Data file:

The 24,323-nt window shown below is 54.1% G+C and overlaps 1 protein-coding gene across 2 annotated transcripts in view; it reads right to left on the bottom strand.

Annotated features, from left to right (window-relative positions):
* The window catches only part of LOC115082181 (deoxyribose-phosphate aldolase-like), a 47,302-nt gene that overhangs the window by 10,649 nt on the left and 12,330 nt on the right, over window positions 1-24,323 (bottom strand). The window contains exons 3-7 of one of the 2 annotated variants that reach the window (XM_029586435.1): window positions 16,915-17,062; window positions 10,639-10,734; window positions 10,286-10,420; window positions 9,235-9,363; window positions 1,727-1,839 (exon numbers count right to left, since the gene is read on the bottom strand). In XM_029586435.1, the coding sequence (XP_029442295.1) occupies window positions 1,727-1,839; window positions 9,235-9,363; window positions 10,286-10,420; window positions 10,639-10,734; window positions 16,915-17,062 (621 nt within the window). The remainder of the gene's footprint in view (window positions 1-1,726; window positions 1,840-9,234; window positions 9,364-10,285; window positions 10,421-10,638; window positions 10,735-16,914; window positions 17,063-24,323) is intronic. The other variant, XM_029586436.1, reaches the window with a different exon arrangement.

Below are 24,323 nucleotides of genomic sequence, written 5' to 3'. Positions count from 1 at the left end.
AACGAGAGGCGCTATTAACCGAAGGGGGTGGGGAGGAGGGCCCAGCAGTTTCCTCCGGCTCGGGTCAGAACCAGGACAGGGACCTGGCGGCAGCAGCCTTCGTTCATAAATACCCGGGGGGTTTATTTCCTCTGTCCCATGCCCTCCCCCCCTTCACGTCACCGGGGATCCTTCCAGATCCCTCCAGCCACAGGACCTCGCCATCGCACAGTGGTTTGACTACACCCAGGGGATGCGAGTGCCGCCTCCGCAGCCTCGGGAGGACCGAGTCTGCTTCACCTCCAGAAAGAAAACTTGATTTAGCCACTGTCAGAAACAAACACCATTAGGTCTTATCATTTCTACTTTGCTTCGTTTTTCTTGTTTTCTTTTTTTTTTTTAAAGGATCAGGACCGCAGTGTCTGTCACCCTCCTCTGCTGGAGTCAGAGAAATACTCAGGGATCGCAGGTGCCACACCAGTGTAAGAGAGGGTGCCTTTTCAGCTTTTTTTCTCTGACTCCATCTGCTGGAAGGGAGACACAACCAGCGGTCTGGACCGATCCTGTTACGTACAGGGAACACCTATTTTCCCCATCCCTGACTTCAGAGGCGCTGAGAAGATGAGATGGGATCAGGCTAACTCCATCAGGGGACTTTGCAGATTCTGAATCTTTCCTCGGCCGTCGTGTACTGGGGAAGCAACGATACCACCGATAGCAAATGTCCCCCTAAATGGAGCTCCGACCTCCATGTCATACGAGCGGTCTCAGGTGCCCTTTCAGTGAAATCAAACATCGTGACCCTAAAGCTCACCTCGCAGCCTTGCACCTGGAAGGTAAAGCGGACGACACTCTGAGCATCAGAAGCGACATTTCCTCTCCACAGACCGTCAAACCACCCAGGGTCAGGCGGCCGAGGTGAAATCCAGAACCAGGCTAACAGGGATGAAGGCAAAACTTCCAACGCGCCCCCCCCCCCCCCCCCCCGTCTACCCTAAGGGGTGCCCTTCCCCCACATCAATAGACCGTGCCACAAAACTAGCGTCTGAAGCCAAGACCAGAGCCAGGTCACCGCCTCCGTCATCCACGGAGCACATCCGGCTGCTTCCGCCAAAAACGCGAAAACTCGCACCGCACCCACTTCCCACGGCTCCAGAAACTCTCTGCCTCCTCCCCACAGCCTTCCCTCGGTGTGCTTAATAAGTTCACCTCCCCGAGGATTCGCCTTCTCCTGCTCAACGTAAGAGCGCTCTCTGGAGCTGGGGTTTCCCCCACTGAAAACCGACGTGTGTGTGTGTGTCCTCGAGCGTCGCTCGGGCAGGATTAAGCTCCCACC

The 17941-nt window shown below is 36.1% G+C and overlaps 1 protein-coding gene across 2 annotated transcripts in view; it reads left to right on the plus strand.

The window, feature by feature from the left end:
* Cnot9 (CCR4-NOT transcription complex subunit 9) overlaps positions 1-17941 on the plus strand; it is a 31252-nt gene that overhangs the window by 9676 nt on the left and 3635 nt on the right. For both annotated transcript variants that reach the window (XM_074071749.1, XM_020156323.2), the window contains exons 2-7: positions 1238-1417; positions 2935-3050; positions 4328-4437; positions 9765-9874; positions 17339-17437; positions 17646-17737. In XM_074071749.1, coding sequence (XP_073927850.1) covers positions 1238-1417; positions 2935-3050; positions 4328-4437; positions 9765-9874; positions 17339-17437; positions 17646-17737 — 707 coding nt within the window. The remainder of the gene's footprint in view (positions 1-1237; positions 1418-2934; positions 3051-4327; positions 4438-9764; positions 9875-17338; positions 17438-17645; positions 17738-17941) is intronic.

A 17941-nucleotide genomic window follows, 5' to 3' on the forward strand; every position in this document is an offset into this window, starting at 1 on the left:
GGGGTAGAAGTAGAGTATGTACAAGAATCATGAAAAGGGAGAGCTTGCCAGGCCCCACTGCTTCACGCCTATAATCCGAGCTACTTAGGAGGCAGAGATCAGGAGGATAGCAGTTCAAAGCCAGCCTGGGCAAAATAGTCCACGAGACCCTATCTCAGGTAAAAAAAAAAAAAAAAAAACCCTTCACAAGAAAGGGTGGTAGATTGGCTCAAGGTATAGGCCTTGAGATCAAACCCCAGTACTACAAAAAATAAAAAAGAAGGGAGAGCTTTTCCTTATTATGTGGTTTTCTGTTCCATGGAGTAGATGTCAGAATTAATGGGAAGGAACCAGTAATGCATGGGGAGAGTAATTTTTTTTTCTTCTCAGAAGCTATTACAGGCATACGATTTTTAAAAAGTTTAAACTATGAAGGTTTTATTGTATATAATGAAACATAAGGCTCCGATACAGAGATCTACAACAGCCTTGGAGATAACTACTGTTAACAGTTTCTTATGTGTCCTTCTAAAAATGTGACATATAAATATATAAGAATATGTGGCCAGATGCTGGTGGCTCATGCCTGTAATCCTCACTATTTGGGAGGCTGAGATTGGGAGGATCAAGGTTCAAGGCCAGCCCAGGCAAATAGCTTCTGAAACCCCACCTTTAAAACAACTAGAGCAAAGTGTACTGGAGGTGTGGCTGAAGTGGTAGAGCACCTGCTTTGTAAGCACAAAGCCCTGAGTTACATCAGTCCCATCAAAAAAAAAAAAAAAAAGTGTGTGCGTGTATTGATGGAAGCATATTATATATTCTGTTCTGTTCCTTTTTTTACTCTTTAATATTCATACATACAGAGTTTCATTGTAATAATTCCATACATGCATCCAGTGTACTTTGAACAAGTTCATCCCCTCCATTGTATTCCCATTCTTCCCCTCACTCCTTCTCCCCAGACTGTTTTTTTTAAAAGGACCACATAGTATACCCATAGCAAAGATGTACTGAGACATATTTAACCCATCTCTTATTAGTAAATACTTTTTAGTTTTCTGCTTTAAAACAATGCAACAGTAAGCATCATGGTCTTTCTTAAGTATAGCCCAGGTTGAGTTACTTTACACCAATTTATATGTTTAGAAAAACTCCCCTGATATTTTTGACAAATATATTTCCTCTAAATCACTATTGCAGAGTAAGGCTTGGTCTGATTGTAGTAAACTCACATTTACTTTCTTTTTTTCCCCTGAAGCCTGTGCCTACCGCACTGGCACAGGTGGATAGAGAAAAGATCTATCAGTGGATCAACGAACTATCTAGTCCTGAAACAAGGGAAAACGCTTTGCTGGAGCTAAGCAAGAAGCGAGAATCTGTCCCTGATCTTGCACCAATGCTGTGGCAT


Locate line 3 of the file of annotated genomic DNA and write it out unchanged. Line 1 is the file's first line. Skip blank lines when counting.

* The window catches only part of LOC115082181 (deoxyribose-phosphate aldolase-like), a 47,302-nt gene that overhangs the window by 10,649 nt on the left and 12,330 nt on the right, over window positions 1-24,323 (bottom strand). The window contains exons 3-7 of one of the 2 annotated variants that reach the window (XM_029586435.1): window positions 16,915-17,062; window positions 10,639-10,734; window positions 10,286-10,420; window positions 9,235-9,363; window positions 1,727-1,839 (exon numbers count right to left, since the gene is read on the bottom strand). In XM_029586435.1, the coding sequence (XP_029442295.1) occupies window positions 1,727-1,839; window positions 9,235-9,363; window positions 10,286-10,420; window positions 10,639-10,734; window positions 16,915-17,062 (621 nt within the window). The remainder of the gene's footprint in view (window positions 1-1,726; window positions 1,840-9,234; window positions 9,364-10,285; window positions 10,421-10,638; window positions 10,735-16,914; window positions 17,063-24,323) is intronic. The other variant, XM_029586436.1, reaches the window with a different exon arrangement.